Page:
Web services, APIs, and open standards not only transform businesses, they can create entire new firms that change how we get things done. For a look at the mashed-up, integrated, hyperautomated possibilities that Web services make possible, check out Rearden Commerce, a Foster City, California, firm that is using this technology to become what AMR’s Chief Research Office referred to as “Travelocity on Steroids.”
Using Rearden, firms can offer their busy employees a sort of Web-based concierge/personal assistant. Rearden offers firms a one-stop shop where employees can not only make the flight, car, and hotel bookings they might do from a travel agent, they can also book dinner reservations, sports and theatre tickets, and arrange for business services like conference calls and package shipping. Rearden doesn’t supply the goods and services it sells. Instead it acts as the middleman between transactions. A set of open APIs to its Web services allows Rearden’s one hundred and sixty thousand suppliers to send product and service data to Rearden, and to receive booking and sales data from the site.
In this ultimate business mash-up, a mobile Rearden user could use her phone to book a flight into a client city, see restaurants within a certain distance of her client’s office, have these locations pop up on a Google map, have listings accompanied by Zagat ratings and cuisine type, book restaurant reservations through Open Table, arrange for a car and driver to meet her at her client’s office at a specific time, and sync up these reservations with her firm’s corporate calendaring systems. If something unexpected comes up, like a flight delay, Rearden will be sure she gets the message. The system will keep track of any cancelled reservation credits, and also records travel reward programs, so Rearden can be used to spend those points in the future.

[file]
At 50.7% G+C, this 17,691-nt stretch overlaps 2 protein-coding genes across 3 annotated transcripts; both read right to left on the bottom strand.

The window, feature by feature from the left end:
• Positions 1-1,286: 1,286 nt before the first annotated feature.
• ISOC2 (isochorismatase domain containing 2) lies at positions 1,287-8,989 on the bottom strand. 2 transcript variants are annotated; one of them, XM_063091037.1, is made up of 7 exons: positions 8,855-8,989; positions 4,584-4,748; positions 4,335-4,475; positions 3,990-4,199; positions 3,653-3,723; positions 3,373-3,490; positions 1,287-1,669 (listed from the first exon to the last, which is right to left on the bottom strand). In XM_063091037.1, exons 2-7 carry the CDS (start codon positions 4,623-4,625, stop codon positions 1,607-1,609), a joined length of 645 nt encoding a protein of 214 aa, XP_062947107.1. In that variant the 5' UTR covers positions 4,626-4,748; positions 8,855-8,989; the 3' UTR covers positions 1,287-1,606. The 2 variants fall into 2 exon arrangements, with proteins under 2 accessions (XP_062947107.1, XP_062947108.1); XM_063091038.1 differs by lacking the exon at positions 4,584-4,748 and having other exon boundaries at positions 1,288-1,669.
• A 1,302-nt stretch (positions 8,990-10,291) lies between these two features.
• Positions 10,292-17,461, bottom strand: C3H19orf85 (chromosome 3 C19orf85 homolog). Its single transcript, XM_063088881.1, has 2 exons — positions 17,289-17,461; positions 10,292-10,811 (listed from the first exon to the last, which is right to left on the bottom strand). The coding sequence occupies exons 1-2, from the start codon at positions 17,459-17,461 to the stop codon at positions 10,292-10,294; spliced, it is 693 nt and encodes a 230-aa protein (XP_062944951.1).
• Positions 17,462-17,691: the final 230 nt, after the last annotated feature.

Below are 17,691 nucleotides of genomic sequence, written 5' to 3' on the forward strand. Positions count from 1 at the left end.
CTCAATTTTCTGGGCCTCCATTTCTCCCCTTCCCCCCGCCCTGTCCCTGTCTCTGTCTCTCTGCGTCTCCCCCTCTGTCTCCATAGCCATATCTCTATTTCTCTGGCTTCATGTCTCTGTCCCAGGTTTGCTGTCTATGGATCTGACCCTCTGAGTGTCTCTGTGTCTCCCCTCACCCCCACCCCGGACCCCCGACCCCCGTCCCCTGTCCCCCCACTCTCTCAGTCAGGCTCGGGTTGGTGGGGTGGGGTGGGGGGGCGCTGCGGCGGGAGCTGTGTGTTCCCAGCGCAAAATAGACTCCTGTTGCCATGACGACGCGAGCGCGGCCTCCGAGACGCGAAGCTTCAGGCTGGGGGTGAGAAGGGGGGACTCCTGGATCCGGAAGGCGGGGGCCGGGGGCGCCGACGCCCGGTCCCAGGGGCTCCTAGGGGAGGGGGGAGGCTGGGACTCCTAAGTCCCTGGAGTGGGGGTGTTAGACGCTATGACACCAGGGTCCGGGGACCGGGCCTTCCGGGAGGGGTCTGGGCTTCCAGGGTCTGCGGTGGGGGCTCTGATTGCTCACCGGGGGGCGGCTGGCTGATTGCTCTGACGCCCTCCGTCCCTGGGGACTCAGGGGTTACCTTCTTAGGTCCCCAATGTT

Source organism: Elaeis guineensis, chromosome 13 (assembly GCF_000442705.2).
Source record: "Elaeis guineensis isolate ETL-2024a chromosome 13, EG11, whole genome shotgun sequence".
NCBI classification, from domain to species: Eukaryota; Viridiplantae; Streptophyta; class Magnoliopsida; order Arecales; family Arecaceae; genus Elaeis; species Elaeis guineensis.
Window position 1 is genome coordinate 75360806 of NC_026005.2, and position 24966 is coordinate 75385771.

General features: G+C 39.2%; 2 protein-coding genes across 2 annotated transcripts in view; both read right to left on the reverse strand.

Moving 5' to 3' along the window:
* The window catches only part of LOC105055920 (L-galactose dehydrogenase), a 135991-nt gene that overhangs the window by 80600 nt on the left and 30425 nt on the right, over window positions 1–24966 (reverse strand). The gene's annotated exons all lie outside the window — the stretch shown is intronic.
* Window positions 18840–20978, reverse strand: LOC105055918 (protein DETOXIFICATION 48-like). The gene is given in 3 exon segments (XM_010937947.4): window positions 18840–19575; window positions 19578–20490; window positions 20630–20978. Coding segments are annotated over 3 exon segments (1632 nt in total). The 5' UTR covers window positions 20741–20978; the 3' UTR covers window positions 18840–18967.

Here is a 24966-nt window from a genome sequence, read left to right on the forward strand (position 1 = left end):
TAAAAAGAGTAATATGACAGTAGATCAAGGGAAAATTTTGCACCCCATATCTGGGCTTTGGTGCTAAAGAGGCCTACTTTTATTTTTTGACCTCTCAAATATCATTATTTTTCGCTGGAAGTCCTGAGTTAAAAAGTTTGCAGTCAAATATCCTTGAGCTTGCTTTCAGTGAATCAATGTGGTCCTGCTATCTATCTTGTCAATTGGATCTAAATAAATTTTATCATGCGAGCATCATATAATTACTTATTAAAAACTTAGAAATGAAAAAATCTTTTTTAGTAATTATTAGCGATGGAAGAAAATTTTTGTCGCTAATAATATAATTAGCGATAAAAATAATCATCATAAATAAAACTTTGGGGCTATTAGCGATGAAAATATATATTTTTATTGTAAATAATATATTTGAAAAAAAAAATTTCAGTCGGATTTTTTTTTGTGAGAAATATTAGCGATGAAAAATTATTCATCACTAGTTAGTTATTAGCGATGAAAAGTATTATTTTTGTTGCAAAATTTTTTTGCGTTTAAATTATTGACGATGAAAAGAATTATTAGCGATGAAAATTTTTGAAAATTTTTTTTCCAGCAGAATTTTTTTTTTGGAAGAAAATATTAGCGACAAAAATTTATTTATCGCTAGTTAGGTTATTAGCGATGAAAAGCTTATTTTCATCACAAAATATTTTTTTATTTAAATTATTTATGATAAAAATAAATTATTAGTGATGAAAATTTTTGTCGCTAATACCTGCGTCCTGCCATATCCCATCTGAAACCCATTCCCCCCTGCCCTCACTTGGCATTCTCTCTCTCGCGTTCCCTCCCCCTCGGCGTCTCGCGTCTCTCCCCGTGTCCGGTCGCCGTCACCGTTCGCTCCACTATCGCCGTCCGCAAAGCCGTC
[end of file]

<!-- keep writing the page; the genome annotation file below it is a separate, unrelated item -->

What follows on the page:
In order to pull off this effort, the Rearden maestros are not only skilled at technical orchestration, but also in coordinating customer and supplier requirements. As TechCrunch’s Erick Schonfeld put it, “The hard part is not only the technology—which is all about integrating an unruly mess of APIs and Web services—[it also involves] signing commercially binding service level agreements with [now over 160,000] merchants across the world.” For its efforts, Rearden gets to keep between 6 percent and 25 percent of every nontravel dollar spent, depending on the service. The firm also makes money from subscriptions, and distribution deals.
The firm’s first customers were large businesses and included ConAgra, GlaxoSmithKline, and Motorola. Rearden’s customers can configure the system around special parameters unique to each firm: to favor a specific airline, benefit from a corporate discount, or to restrict some offerings for approved employees only. Rearden investors include JPMorgan Chase and American Express—both of whom offer Rearden to their employees and customers. Even before the consumer version was available, Rearden had over four thousand corporate customers and two million total users, a user base larger than better-known firms like Salesforce.com.M. Arrington, “Rearden Commerce: Time for the Adults to Come In and Clean House,” TechCrunch, April 5, 2007; E. Schonfeld, “At Rearden Commerce, Addiction Is Job One,” TechCrunch, May 6, 2008; and M. Arrington, “2008: Rearden Commerce Has a Heck of a Year,” TechCrunch, January 13, 2009. For all the pizzazz we recognize that, as a start-up, the future of Rearden Commerce remains uncertain; however, the firm’s effective use of Web services illustrates the business possibilities as technologies allow firms to connect with greater ease and efficiency.
Connectivity has made our systems more productive and enables entire new strategies and business models. But these wonderful benefits come at the price of increased risk. When systems are more interconnected, opportunities for infiltration and abuse also increase. Think of it this way—each “connection” opportunity is like adding another door to a building. The more doors that have to be defended, the more difficult security becomes. It should be no surprise that the rise of the Internet and distributed computing has led to an explosion in security losses by organizations worldwide.